EARTH MONTH 2000 AT UIC
This year marks the 30th anniversary of the first Earth Day, and the University of Illinois at Chicago has a month of activities planned for April. Highlights include the dedication of a taxonomic garden of native plant species, a Bike Week that offers free on-site tune-ups and breakfasts to bicycle commuters, and a "Great Stuff Exchange" to swap and reuse office supplies.
Distinguished speakers will address topics from urban ecology to rainforest-derived medicines to environmental pollution and cancer.
Earth Month 2000 is organized by UIC's Green Campus Council, a group of individuals, organizations, and academic and administrative departments from across campus that seeks to ensure that UIC, as an urban educational institution, is environmentally aware and responsible.
All events are free and open to the public. For more information, call 996-2517.
March 30: The Annual Scholarship Association Lecture by Robert Bieder: "The Politics of Denial: America and Global Warming," 2- 4 p.m., Student Services Building, room A, 1200 W. Harrison St. In spite of recent dramatic shifts in weather patterns, American leaders continue to find it difficult to respond to the threat of global warming. Bieder, from Indiana University's School of Public and Environmental Affairs, looks for the reasons why, focusing on the period between the Rio Conference in 1992 and the Kyoto Conference in 1997.
April 3 - 7: The Great Stuff Exchange, 11 a.m.- 2 p.m. daily, Chicago Circle Center, concourse, 750 S. Halsted St. Unwanted but useful office supplies will be exchanged. UIC's Micro/Station will also be collecting spent batteries, CD's, floppies and inkjet cartridges for recycling. The exchange is organized by the UICycle Waste Reduction and Recycling Program.
April 7: College of Pharmacy lecture by Djaja Soejarto, professor of pharmacognosy and University Scholar: "Exploring the Potential of Tropical Biodiversity to Human Health: A New Age,"12:30 - 2 p.m., College of Pharmacy, room 134-2, 833 S. Wood St. Soejarto will present his research on potentially useful medicinal plants used by primitive cultures and found in increasingly threatened areas of tropical rainforest.
April 12: Wellness In Action 2000: Earth Jam, 11:30 a.m. - 1:30 p.m., Chicago Circle Center, concourse, 750 S. Halsted St. The Wellness Center and Wellness Consortium will sponsor more than 25 health and wellness booths -- from massage and color consulting to office ergonomics and recycling -- as well as a music jam headlined by the Fabulous Janes.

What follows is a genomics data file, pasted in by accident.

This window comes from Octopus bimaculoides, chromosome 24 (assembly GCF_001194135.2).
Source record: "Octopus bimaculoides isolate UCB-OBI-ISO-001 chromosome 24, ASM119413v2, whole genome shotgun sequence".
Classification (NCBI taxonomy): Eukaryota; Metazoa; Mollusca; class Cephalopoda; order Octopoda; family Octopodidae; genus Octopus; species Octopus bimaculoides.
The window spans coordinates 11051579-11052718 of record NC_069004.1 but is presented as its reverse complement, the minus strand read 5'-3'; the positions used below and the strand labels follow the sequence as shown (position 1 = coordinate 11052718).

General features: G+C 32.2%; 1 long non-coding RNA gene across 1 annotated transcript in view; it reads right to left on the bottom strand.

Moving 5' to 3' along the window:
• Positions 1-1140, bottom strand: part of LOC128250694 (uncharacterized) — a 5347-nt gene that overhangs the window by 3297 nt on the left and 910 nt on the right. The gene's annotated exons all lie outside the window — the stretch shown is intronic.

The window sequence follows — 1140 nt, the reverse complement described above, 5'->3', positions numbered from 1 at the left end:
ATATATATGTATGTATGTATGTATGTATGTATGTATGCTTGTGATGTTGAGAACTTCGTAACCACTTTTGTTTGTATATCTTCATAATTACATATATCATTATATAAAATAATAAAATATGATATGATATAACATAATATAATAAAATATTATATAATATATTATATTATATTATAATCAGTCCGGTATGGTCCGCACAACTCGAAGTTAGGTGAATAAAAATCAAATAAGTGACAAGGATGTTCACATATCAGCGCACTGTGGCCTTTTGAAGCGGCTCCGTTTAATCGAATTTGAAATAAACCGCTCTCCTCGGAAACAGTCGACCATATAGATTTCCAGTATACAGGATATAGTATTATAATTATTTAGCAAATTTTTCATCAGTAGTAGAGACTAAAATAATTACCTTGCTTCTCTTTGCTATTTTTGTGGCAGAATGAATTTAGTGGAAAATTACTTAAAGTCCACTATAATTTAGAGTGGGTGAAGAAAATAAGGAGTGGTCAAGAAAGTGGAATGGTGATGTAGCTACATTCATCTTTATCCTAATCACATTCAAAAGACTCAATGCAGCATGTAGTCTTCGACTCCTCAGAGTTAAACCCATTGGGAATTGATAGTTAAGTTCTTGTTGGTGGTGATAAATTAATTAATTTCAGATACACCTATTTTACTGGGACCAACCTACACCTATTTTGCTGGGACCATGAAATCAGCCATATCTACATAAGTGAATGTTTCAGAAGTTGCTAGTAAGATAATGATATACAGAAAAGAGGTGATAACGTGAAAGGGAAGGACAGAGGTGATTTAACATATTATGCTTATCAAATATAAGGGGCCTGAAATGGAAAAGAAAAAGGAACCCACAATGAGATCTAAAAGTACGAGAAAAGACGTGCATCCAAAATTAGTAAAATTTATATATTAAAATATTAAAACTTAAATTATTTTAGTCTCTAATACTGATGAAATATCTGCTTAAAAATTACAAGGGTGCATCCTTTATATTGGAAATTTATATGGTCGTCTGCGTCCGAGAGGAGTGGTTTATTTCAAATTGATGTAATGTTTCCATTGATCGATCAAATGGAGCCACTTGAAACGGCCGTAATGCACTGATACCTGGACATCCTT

April 13: "Wilderness on the Campus - and an Ecological Vision to Transform the Chicago Region," a lecture by Stephen Packard, noon - 1:30 p.m., Science and Engineering South, room 230, 845 W. Taylor St. In conjunction with the planting of UIC's taxonomic garden of native plants, Packard will speak on the restoration of healthy grasslands, forests and wetlands, and how nature relates to the suburban sprawl, clean air and the metropolitan transportation plan. Packard, of the National Audubon Society, is an originator of "Chicago Wilderness," the globally respected collaboration of 107 major organizations in 14 counties around Chicago that is restoring and changing both the ecology and economics of the region.
Photo Op April 14: UICSEED Project Dedication and Planting of UIC's New Taxonomic Garden, 10:00 a.m., lawn north of Taylor St. and east of Halsted St. Most of the plants we see around Chicago are "exotic," that is not originating from our local ecosystems. UIC's new taxonomic garden, a collaborative project of Facilities Management and Biological Sciences, will grow native plant species representing the flora indigenous to the Chicago area. Each garden plot will represent a different plant family, from the pink Gramineae to the blue Scrophulariaceae. The plants will be used both to propagate seeds to be shared with Cook County natural areas, as well as to provide an educational resource for biology students and others in the UIC community. Light refreshments and garden gloves provided.
April 17-21: UIC Bike Week - Cars and trucks create more than 40 percent of the air pollution in our region. Bikes create none. UIC Cycling Club and the Bike Working Group of UIC's Green Campus Council have planned a week of activities to encourage bike commuting to school and work, including the following:
April 24: Lecture by Sandra Steingraber, author of "Living Downstream: An Ecologist Looks at Cancer and the Environment," noon - 1:30 p.m., place to be announced. Steingraber is both a poet and a biologist, and her book combines gripping personal narrative with a scientific analysis of the evidence linking cancer to environmental contamination. Her focus is the people of Illinois, who daily face industrial and agricultural poisons and who strive to lessen their use.
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